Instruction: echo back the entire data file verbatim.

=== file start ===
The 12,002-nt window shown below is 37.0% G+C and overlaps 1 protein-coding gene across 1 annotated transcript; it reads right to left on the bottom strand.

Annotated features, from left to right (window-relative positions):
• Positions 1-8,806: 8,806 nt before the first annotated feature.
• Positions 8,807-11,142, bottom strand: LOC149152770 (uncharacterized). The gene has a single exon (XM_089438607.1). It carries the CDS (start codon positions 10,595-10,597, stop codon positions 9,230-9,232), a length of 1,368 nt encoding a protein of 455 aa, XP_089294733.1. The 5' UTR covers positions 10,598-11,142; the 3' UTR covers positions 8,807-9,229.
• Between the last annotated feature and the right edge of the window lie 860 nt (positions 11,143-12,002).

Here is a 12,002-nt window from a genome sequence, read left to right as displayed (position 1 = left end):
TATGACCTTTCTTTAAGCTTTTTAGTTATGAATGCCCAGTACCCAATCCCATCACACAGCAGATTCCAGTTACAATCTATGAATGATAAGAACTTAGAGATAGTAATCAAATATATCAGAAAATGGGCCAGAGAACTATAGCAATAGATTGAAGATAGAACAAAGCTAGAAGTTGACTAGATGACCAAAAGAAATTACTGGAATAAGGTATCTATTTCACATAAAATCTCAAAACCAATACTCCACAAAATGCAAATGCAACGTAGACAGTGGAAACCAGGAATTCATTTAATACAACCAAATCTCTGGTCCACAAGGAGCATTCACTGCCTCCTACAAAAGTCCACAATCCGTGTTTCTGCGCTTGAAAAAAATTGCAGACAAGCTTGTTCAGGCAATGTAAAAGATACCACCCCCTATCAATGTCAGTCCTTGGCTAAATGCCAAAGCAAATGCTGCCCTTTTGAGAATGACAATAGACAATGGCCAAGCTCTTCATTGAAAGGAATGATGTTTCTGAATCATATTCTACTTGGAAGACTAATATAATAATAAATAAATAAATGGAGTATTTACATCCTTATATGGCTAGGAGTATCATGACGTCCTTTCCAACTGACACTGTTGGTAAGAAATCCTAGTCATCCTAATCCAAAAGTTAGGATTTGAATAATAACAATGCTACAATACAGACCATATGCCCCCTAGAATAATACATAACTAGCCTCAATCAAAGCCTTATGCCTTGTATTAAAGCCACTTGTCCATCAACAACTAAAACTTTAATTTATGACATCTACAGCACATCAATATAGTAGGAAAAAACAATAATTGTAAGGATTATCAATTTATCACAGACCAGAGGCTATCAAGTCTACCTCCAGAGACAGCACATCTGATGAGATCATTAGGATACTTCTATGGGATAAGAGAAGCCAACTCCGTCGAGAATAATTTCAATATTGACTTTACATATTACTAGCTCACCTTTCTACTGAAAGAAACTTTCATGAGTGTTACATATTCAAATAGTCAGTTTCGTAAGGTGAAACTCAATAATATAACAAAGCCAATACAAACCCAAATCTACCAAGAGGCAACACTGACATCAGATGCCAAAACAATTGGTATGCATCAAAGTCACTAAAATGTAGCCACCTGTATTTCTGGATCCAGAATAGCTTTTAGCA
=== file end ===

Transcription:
The 12,002-nt window shown below is 37.0% G+C and overlaps 1 protein-coding gene across 1 annotated transcript; it reads right to left on the bottom strand.

Annotated features, from left to right (window-relative positions):
• Positions 1-8,806: 8,806 nt before the first annotated feature.
• Positions 8,807-11,142, bottom strand: LOC149152770 (uncharacterized). The gene has a single exon (XM_089438607.1). It carries the CDS (start codon positions 10,595-10,597, stop codon positions 9,230-9,232), a length of 1,368 nt encoding a protein of 455 aa, XP_089294733.1. The 5' UTR covers positions 10,598-11,142; the 3' UTR covers positions 8,807-9,229.
• Between the last annotated feature and the right edge of the window lie 860 nt (positions 11,143-12,002).

Here is a 12,002-nt window from a genome sequence, read left to right as displayed (position 1 = left end):
TATGACCTTTCTTTAAGCTTTTTAGTTATGAATGCCCAGTACCCAATCCCATCACACAGCAGATTCCAGTTACAATCTATGAATGATAAGAACTTAGAGATAGTAATCAAATATATCAGAAAATGGGCCAGAGAACTATAGCAATAGATTGAAGATAGAACAAAGCTAGAAGTTGACTAGATGACCAAAAGAAATTACTGGAATAAGGTATCTATTTCACATAAAATCTCAAAACCAATACTCCACAAAATGCAAATGCAACGTAGACAGTGGAAACCAGGAATTCATTTAATACAACCAAATCTCTGGTCCACAAGGAGCATTCACTGCCTCCTACAAAAGTCCACAATCCGTGTTTCTGCGCTTGAAAAAAATTGCAGACAAGCTTGTTCAGGCAATGTAAAAGATACCACCCCCTATCAATGTCAGTCCTTGGCTAAATGCCAAAGCAAATGCTGCCCTTTTGAGAATGACAATAGACAATGGCCAAGCTCTTCATTGAAAGGAATGATGTTTCTGAATCATATTCTACTTGGAAGACTAATATAATAATAAATAAATAAATGGAGTATTTACATCCTTATATGGCTAGGAGTATCATGACGTCCTTTCCAACTGACACTGTTGGTAAGAAATCCTAGTCATCCTAATCCAAAAGTTAGGATTTGAATAATAACAATGCTACAATACAGACCATATGCCCCCTAGAATAATACATAACTAGCCTCAATCAAAGCCTTATGCCTTGTATTAAAGCCACTTGTCCATCAACAACTAAAACTTTAATTTATGACATCTACAGCACATCAATATAGTAGGAAAAAACAATAATTGTAAGGATTATCAATTTATCACAGACCAGAGGCTATCAAGTCTACCTCCAGAGACAGCACATCTGATGAGATCATTAGGATACTTCTATGGGATAAGAGAAGCCAACTCCGTCGAGAATAATTTCAATATTGACTTTACATATTACTAGCTCACCTTTCTACTGAAAGAAACTTTCATGAGTGTTACATATTCAAATAGTCAGTTTCGTAAGGTGAAACTCAATAATATAACAAAGCCAATACAAACCCAAATCTACCAAGAGGCAACACTGACATCAGATGCCAAAACAATTGGTATGCATCAAAGTCACTAAAATGTAGCCACCTGTATTTCTGGATCCAGAATAGCTTTTAGCA